The band includes lead vocalist Stefán Kubeja, bass player and vocalist Phinehas Nyang’Oro, drummer Bobby Jimmi, synth player Daniel Salka, and keyboardist Ori Levari. Stefán, Daniel, and Ori are all UW students.
I interviewed Don before the show on Tuesday about how they got started, how their jazz backgrounds influence their current work, and what’s next. Some responses have been shortened for clarity.
How did you get started?
Stefán: Originally it was just Daniel and me. We used to just play music together. Then we went through a big series of lineup changes until we met Phinehas. Phinehas stuck with us, and Phinehas introduced us to Bobby Jimmi, because they knew each other from playing in jams. We played a gig, and we felt like it worked, so we just stuck together. Ori was actually a replacement because Daniel couldn’t make Battle of the Bands, so we called him. And now he’s officially in the band. This is his second gig with us.
How did it feel to play your first show with Don at the Birthday Battle?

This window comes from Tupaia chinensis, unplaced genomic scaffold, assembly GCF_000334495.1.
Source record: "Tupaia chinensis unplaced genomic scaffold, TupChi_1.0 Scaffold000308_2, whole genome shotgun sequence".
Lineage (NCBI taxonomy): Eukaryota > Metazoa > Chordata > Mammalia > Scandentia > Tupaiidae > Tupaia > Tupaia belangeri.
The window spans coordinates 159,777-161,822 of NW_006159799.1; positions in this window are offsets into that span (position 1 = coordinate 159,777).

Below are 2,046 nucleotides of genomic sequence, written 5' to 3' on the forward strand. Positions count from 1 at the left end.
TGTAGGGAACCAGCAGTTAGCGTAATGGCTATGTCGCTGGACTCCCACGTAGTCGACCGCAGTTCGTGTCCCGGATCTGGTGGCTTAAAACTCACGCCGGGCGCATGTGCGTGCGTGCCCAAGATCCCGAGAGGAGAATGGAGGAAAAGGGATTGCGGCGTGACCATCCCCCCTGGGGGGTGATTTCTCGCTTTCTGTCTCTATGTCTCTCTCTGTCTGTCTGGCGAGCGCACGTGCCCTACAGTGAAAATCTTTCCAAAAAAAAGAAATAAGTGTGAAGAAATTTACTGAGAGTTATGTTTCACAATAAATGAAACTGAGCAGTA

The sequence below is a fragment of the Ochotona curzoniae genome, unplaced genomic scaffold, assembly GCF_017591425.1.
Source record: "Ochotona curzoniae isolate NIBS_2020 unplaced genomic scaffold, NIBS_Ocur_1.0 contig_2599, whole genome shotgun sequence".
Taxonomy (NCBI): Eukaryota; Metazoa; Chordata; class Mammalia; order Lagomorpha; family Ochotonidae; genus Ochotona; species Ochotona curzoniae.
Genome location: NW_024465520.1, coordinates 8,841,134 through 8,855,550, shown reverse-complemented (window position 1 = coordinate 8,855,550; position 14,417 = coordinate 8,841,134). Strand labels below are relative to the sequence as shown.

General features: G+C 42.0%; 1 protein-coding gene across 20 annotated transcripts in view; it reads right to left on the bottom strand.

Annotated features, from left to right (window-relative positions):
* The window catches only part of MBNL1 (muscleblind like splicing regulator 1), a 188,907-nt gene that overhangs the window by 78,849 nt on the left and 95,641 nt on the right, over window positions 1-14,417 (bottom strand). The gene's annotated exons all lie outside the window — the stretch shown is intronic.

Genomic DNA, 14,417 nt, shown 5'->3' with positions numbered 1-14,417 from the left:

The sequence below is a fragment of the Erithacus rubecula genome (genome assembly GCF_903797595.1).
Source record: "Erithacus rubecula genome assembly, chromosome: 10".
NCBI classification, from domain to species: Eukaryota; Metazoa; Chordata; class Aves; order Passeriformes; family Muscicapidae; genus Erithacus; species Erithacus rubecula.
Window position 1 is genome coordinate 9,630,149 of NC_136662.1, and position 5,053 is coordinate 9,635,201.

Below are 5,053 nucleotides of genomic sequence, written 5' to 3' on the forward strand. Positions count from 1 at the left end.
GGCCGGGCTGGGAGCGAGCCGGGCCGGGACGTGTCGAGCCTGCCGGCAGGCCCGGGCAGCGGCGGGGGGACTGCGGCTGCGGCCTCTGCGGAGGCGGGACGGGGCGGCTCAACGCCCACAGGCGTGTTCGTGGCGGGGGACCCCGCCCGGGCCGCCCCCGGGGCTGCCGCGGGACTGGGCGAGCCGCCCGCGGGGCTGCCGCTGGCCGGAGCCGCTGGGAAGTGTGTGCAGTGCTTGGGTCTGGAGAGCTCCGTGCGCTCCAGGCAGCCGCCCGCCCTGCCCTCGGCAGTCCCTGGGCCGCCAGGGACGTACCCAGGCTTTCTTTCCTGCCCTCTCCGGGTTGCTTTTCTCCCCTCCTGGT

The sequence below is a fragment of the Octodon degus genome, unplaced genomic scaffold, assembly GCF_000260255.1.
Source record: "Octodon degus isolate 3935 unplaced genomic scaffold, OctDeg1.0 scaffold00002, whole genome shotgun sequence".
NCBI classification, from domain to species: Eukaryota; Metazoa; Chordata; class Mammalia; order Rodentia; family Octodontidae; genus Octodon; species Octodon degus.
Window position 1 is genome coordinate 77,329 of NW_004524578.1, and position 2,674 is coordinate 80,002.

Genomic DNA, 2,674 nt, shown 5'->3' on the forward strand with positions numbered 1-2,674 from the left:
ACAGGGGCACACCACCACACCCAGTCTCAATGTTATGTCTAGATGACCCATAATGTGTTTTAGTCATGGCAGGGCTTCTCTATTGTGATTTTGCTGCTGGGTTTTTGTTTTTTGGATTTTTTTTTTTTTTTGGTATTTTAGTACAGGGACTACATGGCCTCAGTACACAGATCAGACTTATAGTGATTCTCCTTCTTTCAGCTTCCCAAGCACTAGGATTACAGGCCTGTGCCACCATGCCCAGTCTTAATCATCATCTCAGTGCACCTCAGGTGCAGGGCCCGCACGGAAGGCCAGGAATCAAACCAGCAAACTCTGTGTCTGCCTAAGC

Ori: It was great. It was fun. I’ve always wanted to play this kind of music, and it’s cool to have that opportunity. I play a lot of jazz, which is fun in its own right, but hip-hop is pretty cool.
Stefán: Everyone has a jazz background except for me and Bobby Jimmi. So we take a lot of influence from the Seattle jazz scene.
What was it like switching from jazz to this style of music?
Ori: It’s cool to have jazz influences in my playing, at least for this group. I think it lends itself really well to having jazz influences. But I see them as being pretty similar, to be honest. It didn’t seem like a very big jump.
Phinehas: I’m from North Carolina, so I was already doing stuff like this in high school. I moved to France, so they weren’t doing this type of hip hop. I’m just happy to be in Seattle, where they’re giving me a little bit of what I used to do back home.
How did it feel to win Birthday Battle?
Stefán: It was cool. Everyone was sitting there, and we were all watching the numbers go up. Phinehas was like, ‘Yes!’ when we got a vote, and then when we got passed, he was like, ‘No!’ They ended up having people vote on the way out, so by the time we got informed that we won, it was just us and the people running the event. So we got to have our own little celebration. We’re psyched.
What are you looking forward to about tonight?
Stefán: I think there are a lot of people who saw us perform at the battle and are excited to see us tonight. I’m excited to have some fun and perform in front of the people who really like us.